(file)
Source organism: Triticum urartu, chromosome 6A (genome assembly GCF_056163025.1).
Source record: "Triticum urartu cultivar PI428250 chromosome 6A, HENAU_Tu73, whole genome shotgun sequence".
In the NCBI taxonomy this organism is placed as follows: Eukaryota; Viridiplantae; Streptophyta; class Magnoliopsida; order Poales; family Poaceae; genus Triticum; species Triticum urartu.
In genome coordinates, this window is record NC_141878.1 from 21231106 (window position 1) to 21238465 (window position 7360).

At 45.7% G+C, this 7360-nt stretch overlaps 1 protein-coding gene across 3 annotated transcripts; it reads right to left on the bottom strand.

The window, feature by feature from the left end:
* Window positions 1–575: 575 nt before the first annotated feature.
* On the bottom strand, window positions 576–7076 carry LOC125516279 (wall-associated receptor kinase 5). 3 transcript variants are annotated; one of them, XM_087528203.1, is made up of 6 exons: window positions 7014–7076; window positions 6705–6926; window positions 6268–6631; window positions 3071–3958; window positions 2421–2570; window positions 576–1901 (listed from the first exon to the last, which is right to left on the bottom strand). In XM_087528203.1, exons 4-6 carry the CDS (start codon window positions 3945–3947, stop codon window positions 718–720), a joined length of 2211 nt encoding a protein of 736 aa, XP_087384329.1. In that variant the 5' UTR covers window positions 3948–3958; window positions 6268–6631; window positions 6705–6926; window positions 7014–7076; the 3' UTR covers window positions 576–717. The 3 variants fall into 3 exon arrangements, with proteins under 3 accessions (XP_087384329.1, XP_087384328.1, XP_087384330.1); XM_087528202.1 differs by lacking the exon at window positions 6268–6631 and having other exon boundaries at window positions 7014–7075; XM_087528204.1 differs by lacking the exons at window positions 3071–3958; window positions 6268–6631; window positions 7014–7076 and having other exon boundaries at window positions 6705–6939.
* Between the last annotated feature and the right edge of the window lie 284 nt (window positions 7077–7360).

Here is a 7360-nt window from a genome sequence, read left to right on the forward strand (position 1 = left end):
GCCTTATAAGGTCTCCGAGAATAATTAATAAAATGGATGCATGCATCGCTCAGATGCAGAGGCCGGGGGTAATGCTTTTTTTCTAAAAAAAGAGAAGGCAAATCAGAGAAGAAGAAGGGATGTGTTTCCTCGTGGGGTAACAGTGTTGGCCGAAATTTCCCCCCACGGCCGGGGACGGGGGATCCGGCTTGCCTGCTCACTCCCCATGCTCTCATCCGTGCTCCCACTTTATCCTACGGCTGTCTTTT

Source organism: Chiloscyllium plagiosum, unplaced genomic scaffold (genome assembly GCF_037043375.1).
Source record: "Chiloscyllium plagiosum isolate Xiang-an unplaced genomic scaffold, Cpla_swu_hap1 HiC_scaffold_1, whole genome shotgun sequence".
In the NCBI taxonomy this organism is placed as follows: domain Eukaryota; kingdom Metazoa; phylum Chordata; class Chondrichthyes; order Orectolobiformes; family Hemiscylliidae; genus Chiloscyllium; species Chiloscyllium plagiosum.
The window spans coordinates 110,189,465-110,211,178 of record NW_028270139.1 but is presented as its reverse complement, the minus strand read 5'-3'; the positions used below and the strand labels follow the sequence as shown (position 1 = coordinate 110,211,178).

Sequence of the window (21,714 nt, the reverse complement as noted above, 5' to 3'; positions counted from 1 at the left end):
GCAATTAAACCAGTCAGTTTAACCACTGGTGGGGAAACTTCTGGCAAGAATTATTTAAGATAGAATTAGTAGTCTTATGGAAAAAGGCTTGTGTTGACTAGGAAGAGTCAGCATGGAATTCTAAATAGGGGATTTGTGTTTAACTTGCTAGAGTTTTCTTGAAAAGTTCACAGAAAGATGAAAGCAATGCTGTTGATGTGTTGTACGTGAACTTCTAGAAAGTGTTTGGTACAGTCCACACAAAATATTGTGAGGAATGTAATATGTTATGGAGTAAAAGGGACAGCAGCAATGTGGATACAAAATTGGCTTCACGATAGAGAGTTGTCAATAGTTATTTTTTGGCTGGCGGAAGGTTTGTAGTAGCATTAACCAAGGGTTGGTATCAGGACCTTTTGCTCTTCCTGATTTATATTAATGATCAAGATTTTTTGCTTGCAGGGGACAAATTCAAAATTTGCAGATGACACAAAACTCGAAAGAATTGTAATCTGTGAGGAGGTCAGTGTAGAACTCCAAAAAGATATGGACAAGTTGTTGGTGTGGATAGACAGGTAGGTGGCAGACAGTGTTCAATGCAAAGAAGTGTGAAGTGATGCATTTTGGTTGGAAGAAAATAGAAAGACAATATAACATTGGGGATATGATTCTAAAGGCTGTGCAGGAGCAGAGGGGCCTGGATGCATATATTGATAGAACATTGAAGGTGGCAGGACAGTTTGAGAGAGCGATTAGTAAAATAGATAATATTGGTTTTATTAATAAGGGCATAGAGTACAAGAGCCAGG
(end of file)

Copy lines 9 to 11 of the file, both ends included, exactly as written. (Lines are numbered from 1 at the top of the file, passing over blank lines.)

* Between the last annotated feature and the right edge of the window lie 284 nt (window positions 7077–7360).

Here is a 7360-nt window from a genome sequence, read left to right on the forward strand (position 1 = left end):
GCCTTATAAGGTCTCCGAGAATAATTAATAAAATGGATGCATGCATCGCTCAGATGCAGAGGCCGGGGGTAATGCTTTTTTTCTAAAAAAAGAGAAGGCAAATCAGAGAAGAAGAAGGGATGTGTTTCCTCGTGGGGTAACAGTGTTGGCCGAAATTTCCCCCCACGGCCGGGGACGGGGGATCCGGCTTGCCTGCTCACTCCCCATGCTCTCATCCGTGCTCCCACTTTATCCTACGGCTGTCTTTT